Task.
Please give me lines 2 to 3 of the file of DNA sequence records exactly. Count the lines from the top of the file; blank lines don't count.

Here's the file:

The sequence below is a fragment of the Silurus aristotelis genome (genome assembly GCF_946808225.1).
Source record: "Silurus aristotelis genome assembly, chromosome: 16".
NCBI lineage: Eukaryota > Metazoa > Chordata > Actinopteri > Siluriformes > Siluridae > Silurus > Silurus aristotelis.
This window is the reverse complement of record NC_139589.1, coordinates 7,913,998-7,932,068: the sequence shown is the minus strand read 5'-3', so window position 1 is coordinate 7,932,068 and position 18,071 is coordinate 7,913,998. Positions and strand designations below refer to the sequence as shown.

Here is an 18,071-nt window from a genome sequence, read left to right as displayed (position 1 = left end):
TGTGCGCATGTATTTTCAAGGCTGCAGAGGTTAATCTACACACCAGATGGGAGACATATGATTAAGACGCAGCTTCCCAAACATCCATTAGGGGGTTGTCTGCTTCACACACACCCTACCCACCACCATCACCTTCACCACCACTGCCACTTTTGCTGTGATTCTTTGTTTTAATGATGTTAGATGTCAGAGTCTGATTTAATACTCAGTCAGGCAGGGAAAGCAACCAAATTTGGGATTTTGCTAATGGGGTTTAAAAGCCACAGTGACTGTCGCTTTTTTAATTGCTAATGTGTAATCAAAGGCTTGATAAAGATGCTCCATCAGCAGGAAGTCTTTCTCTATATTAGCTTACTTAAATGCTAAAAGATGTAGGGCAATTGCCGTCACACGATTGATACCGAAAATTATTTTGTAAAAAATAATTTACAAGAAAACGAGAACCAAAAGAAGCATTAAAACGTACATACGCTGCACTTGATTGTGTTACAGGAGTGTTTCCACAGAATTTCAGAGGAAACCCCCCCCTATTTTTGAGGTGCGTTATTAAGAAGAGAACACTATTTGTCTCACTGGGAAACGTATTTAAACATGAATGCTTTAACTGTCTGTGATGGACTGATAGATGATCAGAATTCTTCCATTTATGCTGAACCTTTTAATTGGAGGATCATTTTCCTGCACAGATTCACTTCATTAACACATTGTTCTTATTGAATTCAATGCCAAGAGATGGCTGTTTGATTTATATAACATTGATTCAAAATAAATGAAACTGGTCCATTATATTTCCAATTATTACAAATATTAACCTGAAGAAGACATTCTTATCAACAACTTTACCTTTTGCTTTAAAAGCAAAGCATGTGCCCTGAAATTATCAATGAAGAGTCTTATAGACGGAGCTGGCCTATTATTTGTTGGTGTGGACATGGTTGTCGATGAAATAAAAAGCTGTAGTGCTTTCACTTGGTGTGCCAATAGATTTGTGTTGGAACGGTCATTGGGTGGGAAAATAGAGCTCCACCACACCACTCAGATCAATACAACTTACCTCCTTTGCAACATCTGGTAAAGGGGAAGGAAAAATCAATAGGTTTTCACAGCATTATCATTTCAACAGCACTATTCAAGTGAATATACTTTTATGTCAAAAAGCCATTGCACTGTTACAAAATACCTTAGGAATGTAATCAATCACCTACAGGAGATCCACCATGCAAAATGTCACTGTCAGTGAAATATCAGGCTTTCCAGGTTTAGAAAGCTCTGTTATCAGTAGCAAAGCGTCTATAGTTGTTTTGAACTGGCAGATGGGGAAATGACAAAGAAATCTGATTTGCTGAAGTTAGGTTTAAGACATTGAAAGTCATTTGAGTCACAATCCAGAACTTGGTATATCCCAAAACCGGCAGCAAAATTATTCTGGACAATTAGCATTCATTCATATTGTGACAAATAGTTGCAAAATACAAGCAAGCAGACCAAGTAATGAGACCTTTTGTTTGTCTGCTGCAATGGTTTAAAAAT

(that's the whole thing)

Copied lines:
Source record: "Silurus aristotelis genome assembly, chromosome: 16".
NCBI lineage: Eukaryota > Metazoa > Chordata > Actinopteri > Siluriformes > Siluridae > Silurus > Silurus aristotelis.